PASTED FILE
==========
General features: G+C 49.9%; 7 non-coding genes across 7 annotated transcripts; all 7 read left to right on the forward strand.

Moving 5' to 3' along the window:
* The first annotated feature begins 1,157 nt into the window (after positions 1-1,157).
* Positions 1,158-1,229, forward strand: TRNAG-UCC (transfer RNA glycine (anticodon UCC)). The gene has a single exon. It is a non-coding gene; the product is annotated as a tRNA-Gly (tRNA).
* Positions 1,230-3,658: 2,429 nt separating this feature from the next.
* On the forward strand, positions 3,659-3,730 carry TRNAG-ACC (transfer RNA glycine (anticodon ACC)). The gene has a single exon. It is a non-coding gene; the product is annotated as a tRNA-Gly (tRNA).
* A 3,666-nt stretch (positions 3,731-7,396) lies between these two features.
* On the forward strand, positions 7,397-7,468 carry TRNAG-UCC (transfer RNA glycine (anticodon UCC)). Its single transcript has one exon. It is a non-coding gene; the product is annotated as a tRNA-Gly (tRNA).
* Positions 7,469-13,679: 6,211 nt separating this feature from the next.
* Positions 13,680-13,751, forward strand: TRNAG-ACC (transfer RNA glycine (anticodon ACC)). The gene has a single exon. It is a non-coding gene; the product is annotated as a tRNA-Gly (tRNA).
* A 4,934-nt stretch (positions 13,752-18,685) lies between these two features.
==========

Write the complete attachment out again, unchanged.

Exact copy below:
General features: G+C 49.9%; 7 non-coding genes across 7 annotated transcripts; all 7 read left to right on the forward strand.

Moving 5' to 3' along the window:
* The first annotated feature begins 1,157 nt into the window (after positions 1-1,157).
* Positions 1,158-1,229, forward strand: TRNAG-UCC (transfer RNA glycine (anticodon UCC)). The gene has a single exon. It is a non-coding gene; the product is annotated as a tRNA-Gly (tRNA).
* Positions 1,230-3,658: 2,429 nt separating this feature from the next.
* On the forward strand, positions 3,659-3,730 carry TRNAG-ACC (transfer RNA glycine (anticodon ACC)). The gene has a single exon. It is a non-coding gene; the product is annotated as a tRNA-Gly (tRNA).
* A 3,666-nt stretch (positions 3,731-7,396) lies between these two features.
* On the forward strand, positions 7,397-7,468 carry TRNAG-UCC (transfer RNA glycine (anticodon UCC)). Its single transcript has one exon. It is a non-coding gene; the product is annotated as a tRNA-Gly (tRNA).
* Positions 7,469-13,679: 6,211 nt separating this feature from the next.
* Positions 13,680-13,751, forward strand: TRNAG-ACC (transfer RNA glycine (anticodon ACC)). The gene has a single exon. It is a non-coding gene; the product is annotated as a tRNA-Gly (tRNA).
* A 4,934-nt stretch (positions 13,752-18,685) lies between these two features.